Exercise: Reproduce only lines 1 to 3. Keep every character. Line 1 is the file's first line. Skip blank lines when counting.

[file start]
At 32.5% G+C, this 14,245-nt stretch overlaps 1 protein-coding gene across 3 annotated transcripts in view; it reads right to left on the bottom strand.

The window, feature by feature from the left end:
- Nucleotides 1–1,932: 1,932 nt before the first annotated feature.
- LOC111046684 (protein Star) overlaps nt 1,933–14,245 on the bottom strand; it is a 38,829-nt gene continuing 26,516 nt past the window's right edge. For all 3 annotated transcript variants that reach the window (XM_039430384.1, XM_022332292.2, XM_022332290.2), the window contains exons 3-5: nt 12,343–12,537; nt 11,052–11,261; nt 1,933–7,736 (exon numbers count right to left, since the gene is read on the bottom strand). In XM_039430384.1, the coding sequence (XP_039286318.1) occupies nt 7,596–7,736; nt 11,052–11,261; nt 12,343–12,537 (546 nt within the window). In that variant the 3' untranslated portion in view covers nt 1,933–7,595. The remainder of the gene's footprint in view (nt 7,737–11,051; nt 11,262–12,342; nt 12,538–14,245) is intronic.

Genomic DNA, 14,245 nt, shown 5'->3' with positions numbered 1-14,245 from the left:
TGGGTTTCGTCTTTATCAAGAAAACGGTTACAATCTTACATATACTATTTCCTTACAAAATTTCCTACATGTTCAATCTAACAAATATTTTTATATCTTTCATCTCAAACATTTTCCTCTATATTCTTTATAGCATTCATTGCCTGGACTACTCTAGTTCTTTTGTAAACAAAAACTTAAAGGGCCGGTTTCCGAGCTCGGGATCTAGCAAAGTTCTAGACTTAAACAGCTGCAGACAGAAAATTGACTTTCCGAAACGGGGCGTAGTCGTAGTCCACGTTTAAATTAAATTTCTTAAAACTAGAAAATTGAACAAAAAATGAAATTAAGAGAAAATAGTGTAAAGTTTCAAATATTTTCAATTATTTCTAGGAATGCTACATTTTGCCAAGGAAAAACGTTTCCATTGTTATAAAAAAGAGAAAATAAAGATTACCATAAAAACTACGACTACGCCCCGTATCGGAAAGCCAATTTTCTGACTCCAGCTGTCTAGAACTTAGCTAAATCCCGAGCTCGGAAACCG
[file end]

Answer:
At 32.5% G+C, this 14,245-nt stretch overlaps 1 protein-coding gene across 3 annotated transcripts in view; it reads right to left on the bottom strand.

The window, feature by feature from the left end:
- Nucleotides 1–1,932: 1,932 nt before the first annotated feature.